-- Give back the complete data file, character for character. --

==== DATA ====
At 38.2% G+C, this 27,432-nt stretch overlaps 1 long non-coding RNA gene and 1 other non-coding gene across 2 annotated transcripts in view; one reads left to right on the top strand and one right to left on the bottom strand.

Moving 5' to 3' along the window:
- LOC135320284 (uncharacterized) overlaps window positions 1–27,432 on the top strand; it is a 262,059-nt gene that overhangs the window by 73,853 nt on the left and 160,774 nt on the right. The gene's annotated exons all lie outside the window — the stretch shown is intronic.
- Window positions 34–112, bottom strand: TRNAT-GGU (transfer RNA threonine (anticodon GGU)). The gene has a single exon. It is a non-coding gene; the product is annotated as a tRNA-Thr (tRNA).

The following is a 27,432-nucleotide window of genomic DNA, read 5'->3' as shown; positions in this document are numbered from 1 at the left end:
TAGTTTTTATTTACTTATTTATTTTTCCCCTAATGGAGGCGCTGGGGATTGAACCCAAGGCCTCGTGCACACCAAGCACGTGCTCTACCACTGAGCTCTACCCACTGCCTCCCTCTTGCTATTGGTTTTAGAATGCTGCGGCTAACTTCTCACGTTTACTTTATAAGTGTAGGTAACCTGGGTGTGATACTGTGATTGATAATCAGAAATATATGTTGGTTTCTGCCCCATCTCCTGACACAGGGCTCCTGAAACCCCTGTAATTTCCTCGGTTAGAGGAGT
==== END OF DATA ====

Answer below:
At 38.2% G+C, this 27,432-nt stretch overlaps 1 long non-coding RNA gene and 1 other non-coding gene across 2 annotated transcripts in view; one reads left to right on the top strand and one right to left on the bottom strand.

Moving 5' to 3' along the window:
- LOC135320284 (uncharacterized) overlaps window positions 1–27,432 on the top strand; it is a 262,059-nt gene that overhangs the window by 73,853 nt on the left and 160,774 nt on the right. The gene's annotated exons all lie outside the window — the stretch shown is intronic.
- Window positions 34–112, bottom strand: TRNAT-GGU (transfer RNA threonine (anticodon GGU)). The gene has a single exon. It is a non-coding gene; the product is annotated as a tRNA-Thr (tRNA).

The following is a 27,432-nucleotide window of genomic DNA, read 5'->3' as shown; positions in this document are numbered from 1 at the left end:
TAGTTTTTATTTACTTATTTATTTTTCCCCTAATGGAGGCGCTGGGGATTGAACCCAAGGCCTCGTGCACACCAAGCACGTGCTCTACCACTGAGCTCTACCCACTGCCTCCCTCTTGCTATTGGTTTTAGAATGCTGCGGCTAACTTCTCACGTTTACTTTATAAGTGTAGGTAACCTGGGTGTGATACTGTGATTGATAATCAGAAATATATGTTGGTTTCTGCCCCATCTCCTGACACAGGGCTCCTGAAACCCCTGTAATTTCCTCGGTTAGAGGAGT